Posted September 12, 2017
Judge John Tunheim, U.S. District Court for the District of Minnesota, ruled Thursday, Sept. 7 that construction on the proposed Fargo-Moorhead Diversion must immediately cease and desist.
The ruling is the latest milestone in the five-year battle for the more than $2.1 billion project. Supporters of the Richland-Wilkin Joint Powers Authority, partnered with the Minnesota Department of Natural Resources, expressed cautious optimism. That’s because the Fargo-Moorhead Diversion Authority, partnered with the U.S. Army Corps of Engineers, has stated it will appeal the ruling.
“We will need to consult with the Corps over what changes in the federal project can be made consistent with federal law,” said Fargo Mayor Tim Mahoney, chairman of the Diversion Authority board. “My expectation is this ruling will be immediately appealed as it is estimated the cost of construction increases the total cost by $60 million a year. We simply cannot live with that level of financial risk, or the risk to public safety of not having protection.”
Richland County Commissioner Chairman Nathan Berseth, and a member of the Richland-Wilkin Joint Powers Authority, said he was thrilled by Tunheim’s ruling.
“I’m elated for every taxpayer and person in the Red River Valley, from Fargo to Wahpeton, throughout Richland, Wilkin, Cass and Clay counties. This is a win for state’s rights. It forces leaders in Fargo and Moorhead to come up with a plan that will protect the city of Fargo and lessen the impact on all others,” Berseth continued.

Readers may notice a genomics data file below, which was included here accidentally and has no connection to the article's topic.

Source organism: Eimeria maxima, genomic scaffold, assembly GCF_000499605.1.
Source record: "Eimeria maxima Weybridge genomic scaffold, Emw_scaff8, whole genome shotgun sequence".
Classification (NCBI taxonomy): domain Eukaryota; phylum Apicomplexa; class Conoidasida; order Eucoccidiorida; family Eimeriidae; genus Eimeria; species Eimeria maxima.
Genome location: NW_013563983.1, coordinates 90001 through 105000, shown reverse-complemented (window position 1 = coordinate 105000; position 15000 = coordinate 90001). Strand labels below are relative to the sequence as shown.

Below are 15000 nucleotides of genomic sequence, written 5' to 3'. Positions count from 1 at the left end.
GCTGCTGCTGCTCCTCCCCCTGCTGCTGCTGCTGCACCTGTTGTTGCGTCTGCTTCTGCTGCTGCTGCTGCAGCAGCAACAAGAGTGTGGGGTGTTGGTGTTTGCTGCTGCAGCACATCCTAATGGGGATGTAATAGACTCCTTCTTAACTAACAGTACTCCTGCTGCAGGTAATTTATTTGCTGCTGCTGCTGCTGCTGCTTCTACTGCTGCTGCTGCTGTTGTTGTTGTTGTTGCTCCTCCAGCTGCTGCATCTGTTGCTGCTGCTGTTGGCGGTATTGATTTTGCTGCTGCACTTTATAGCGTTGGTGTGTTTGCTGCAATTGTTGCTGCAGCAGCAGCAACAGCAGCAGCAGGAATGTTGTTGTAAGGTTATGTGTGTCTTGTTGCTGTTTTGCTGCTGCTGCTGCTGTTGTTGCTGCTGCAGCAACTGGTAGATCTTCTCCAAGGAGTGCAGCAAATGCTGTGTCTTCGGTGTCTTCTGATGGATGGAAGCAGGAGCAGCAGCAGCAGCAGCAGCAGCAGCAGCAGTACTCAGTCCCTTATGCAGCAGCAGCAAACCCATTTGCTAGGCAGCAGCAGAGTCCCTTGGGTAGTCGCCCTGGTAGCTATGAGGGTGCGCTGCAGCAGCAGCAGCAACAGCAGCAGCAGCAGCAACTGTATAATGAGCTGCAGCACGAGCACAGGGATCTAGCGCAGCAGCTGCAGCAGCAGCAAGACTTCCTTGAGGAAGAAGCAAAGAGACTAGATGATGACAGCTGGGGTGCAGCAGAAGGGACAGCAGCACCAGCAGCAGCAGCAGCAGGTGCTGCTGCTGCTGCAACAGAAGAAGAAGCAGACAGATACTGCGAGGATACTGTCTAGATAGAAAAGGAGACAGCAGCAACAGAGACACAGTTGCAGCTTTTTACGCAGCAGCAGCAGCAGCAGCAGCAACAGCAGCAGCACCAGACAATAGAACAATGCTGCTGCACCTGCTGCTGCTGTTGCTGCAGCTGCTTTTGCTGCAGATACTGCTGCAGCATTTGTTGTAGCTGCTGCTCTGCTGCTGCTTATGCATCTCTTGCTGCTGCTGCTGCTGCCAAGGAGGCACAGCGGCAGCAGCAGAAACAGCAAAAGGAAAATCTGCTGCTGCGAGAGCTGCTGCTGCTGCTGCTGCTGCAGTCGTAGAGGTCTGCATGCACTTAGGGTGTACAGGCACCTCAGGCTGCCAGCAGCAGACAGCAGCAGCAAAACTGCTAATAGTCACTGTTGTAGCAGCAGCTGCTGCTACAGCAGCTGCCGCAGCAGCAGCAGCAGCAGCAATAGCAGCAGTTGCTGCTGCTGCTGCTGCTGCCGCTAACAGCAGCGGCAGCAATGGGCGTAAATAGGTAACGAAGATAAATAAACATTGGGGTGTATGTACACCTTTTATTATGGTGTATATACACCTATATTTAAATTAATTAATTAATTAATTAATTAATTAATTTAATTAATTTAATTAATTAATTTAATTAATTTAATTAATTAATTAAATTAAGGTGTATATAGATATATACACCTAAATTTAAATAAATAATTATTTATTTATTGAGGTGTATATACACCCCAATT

Wilkin County Commissioner Chairman Stephanie Miranowski, and a member of the Joint Powers Authority, was equally excited.
“This is something we’ve been working for for so long,” Miranowski said. “This decision shows we are going in the right direction and how important permitting is. The state does have a piece of the game here. Minnesota is important. If they (F-M Diversion Authority) want our help and want to utilize our resources, they have to give us a voice and follow the proper procedures. This decision means they do have to follow the law.”
Earlier this year, construction of an outlet for the proposed diversion channel began south of Horace, North Dakota. U.S. Sen. Heidi Heitkamp, D-N.D., and U.S. Sen. John Hoeven, R-N.D., attended the groundbreaking ceremony, being called hypocrites at the time by protesters. The senators each responded to Tunheim’s ruling.
“We’re still reviewing the decision that was just released to fully understand it,” Hoeven said. “However, it is clear that we must find a way to work together to get comprehensive flood protection built in a timely way to protect homes and property in the Red River Valley.”
In her statement, Heitkamp commented on how the ruling will make it difficult for the F-M Diversion’s delegation to get needed federal funds to complete the project. So far, $5 million in federal funds has been secured.
“We should now use this decision as an opportunity for Minnesota and North Dakota to come back to the table and have a discussion about how to protect families from flooding while also respecting the concerns of those upstream,” Heitkamp continued.
As attention shifts from the ruling to future conversations about flood protection, there is much speculation about who is in a position of power.